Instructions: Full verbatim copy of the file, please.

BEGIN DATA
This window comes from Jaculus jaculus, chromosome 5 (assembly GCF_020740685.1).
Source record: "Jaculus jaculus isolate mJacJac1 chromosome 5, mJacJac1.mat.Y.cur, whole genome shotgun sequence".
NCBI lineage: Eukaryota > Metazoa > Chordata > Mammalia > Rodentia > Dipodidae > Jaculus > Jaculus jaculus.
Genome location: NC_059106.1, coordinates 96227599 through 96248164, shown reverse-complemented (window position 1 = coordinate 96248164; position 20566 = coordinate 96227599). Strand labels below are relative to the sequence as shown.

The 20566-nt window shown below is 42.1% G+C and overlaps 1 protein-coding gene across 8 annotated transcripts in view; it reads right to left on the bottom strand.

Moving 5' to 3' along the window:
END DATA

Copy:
This window comes from Jaculus jaculus, chromosome 5 (assembly GCF_020740685.1).
Source record: "Jaculus jaculus isolate mJacJac1 chromosome 5, mJacJac1.mat.Y.cur, whole genome shotgun sequence".
NCBI lineage: Eukaryota > Metazoa > Chordata > Mammalia > Rodentia > Dipodidae > Jaculus > Jaculus jaculus.
Genome location: NC_059106.1, coordinates 96227599 through 96248164, shown reverse-complemented (window position 1 = coordinate 96248164; position 20566 = coordinate 96227599). Strand labels below are relative to the sequence as shown.

The 20566-nt window shown below is 42.1% G+C and overlaps 1 protein-coding gene across 8 annotated transcripts in view; it reads right to left on the bottom strand.

Moving 5' to 3' along the window: